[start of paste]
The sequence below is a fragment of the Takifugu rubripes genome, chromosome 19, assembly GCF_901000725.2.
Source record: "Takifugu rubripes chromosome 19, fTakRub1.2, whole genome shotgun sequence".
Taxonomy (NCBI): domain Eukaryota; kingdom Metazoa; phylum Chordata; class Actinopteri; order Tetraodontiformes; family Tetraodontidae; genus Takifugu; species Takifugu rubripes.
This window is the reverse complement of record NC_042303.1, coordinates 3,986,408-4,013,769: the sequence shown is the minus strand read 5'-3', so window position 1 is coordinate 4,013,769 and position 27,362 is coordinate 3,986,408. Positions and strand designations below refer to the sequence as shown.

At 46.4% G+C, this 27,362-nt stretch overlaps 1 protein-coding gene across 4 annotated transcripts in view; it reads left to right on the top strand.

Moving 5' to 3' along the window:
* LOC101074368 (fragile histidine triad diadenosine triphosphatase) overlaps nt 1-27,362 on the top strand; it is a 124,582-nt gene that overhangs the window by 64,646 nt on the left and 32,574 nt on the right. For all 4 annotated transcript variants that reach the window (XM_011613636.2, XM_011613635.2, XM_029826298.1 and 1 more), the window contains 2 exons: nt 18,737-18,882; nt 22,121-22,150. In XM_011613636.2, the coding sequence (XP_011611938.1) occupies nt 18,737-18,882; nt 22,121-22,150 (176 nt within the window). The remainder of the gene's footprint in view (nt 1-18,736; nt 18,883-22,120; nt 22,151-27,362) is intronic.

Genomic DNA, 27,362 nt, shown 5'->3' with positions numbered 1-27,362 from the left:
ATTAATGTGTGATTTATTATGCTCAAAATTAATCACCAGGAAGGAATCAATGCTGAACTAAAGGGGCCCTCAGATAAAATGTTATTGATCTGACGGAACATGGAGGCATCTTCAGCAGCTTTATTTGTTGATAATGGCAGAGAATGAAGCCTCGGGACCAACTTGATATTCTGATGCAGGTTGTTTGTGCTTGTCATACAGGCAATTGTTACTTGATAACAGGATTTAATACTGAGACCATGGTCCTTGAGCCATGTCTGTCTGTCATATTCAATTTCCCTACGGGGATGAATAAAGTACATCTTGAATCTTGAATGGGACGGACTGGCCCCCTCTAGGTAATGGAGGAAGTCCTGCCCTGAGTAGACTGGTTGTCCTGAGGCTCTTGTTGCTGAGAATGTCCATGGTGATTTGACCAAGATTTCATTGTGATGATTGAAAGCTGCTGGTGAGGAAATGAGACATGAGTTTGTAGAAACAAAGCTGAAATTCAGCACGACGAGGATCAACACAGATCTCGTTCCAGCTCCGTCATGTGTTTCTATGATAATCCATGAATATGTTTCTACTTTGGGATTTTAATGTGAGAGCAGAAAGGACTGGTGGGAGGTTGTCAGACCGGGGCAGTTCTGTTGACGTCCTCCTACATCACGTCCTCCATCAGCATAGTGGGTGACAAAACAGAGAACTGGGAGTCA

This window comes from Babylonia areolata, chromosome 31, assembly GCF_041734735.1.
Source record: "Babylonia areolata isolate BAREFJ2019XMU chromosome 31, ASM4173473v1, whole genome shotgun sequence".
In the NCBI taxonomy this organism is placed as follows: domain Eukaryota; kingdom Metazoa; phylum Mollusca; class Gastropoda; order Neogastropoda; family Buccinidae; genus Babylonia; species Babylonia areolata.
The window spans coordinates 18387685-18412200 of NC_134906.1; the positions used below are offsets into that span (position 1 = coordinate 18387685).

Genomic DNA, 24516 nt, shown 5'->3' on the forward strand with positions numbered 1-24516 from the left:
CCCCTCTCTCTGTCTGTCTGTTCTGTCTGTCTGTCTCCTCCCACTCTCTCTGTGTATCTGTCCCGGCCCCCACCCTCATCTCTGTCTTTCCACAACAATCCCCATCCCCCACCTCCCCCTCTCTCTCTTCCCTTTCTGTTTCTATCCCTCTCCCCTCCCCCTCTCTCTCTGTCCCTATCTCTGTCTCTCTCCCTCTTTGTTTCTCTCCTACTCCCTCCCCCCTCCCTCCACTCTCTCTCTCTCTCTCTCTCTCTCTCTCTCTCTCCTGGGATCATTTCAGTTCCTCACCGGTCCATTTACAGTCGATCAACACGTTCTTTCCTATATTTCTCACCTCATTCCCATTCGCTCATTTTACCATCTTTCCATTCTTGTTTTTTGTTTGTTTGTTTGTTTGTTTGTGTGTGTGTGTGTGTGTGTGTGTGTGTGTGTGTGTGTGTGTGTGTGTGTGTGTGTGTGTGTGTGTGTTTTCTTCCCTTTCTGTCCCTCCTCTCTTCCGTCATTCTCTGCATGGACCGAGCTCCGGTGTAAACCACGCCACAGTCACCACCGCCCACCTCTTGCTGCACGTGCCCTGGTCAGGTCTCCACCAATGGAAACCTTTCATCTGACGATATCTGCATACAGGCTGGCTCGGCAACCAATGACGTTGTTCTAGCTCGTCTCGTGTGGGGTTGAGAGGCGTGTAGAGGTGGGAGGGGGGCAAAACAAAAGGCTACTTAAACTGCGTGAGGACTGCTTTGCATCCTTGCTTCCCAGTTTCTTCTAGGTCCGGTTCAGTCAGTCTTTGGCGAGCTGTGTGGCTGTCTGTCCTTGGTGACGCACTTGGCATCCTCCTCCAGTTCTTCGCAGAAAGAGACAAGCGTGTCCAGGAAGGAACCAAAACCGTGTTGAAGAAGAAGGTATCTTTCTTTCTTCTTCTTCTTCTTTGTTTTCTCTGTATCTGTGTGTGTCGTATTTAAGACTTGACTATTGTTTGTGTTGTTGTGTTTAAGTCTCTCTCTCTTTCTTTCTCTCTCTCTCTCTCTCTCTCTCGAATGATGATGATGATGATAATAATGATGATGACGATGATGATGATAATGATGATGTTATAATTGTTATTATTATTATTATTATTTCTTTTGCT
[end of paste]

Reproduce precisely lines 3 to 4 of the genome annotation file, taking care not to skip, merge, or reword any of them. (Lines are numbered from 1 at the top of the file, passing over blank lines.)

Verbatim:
Taxonomy (NCBI): domain Eukaryota; kingdom Metazoa; phylum Chordata; class Actinopteri; order Tetraodontiformes; family Tetraodontidae; genus Takifugu; species Takifugu rubripes.
This window is the reverse complement of record NC_042303.1, coordinates 3,986,408-4,013,769: the sequence shown is the minus strand read 5'-3', so window position 1 is coordinate 4,013,769 and position 27,362 is coordinate 3,986,408. Positions and strand designations below refer to the sequence as shown.